When ya hear all the ‘experts’ talking about the “great’ Economy?
Just shake your head and walk away…
Their words do NOT matter….
The price of gas and other consumer goods DO….
Consumer prices surged 6.8 percent in the year leadinginto November and 0.8 percent last month alone as a roaring economy overwhelmed struggling supply chains and fueled inflation, according to data released Friday by the Labor Department.
The consumer price index (CPI), a closely watched gauge of inflation, rose sharply in November as retailers, warehouses, suppliers and shipping companies scrambled to meet intense demand.
Economists expected the CPI to rise 0.7 percent in November and 6.7 percent annually after year-over-year inflation rose to 6.2 percent in October, the highest rate in 30 years.
November’s annual inflation rate of 6.8 percent is the highest since 1982.
While November’s inflation surge had been widely projected, the steady upward pressure on prices is a significant strain for cash-strapped households and a political threat to President Biden and Democratic lawmakers.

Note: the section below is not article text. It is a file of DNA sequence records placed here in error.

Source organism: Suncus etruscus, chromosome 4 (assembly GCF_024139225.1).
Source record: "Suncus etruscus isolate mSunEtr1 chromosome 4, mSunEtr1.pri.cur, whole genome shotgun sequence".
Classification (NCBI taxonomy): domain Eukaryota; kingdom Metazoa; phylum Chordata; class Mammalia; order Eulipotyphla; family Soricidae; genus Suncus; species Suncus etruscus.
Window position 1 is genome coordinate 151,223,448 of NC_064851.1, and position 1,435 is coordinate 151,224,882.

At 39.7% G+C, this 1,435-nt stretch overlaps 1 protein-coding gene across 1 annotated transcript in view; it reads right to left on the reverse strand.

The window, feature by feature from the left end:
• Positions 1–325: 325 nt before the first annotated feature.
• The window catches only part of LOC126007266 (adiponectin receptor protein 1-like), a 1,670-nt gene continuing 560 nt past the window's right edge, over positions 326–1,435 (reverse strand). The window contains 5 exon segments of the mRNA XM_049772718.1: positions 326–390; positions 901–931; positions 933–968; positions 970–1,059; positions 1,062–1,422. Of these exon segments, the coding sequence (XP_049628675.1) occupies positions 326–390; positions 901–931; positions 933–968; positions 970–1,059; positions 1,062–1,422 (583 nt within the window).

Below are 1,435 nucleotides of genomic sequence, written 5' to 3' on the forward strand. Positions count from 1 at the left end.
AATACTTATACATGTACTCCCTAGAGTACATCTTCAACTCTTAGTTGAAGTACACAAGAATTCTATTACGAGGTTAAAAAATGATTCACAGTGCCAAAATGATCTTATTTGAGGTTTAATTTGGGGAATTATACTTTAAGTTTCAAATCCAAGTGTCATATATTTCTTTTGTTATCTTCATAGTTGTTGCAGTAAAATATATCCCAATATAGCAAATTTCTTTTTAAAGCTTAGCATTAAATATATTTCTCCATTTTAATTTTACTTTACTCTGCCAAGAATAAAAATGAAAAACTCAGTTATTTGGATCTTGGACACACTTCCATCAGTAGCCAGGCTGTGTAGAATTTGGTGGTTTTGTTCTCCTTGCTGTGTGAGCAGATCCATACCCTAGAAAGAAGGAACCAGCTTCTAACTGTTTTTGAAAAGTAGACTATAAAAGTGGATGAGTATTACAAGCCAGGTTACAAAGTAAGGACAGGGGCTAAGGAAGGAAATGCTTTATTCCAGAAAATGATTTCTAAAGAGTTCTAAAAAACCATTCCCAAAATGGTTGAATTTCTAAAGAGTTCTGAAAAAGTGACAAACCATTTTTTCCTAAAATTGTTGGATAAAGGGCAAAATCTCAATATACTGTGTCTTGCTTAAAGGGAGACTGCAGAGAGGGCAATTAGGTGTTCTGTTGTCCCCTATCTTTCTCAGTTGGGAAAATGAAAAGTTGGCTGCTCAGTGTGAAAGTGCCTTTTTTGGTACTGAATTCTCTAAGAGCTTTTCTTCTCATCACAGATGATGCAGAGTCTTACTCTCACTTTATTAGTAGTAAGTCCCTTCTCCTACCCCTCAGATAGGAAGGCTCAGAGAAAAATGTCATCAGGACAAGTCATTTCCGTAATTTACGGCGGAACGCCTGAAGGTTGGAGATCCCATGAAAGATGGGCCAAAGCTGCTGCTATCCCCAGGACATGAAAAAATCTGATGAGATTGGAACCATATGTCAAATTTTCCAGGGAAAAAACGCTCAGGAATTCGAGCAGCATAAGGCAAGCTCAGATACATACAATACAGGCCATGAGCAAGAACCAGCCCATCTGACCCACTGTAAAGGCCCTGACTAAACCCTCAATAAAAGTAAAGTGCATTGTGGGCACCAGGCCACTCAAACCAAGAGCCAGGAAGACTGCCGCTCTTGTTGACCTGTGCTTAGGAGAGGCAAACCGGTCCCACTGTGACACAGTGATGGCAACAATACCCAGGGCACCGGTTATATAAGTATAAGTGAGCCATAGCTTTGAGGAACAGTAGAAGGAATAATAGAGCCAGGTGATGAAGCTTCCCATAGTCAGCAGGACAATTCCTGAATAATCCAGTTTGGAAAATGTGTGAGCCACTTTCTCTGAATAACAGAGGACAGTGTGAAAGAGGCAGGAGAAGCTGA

Biden and his party have sought to emphasize the many strong points of the recovery from the COVID-19 recessions, which was powered in part by a $1.9 trillion stimulus bill the president signed in March. The unemployment rate sank to 4.2 percent as the labor market expanded in November, consumer spending has risen above pre-pandemic levels, wage growth has accelerated and the stock market has rallied to new record highs….
Offices remain eerily empty. Airlines have canceled thousands of flights. Subways and buses are running less often. Schools sometimes call off entire days of class. Consumers waste time waiting in store lines. Annual inflation has reached its highest level in three decades.
Does this sound like a healthy economy to you?
But I think the answer to this supposed paradox is that it’s not really a paradox: Americans think the economy is in rough shape because the economy is in rough shape.
Sure, some major statistics look good, and they reflect true economic strengths, including the state of families’ finances. But the economy is more than a household balance sheet; it is the combined experience of working, shopping and interacting in society. Americans evidently understand the distinction: In an Associated Press poll, 64 percent describe their personal finances as good — and only 35 percent describe the national economy as good….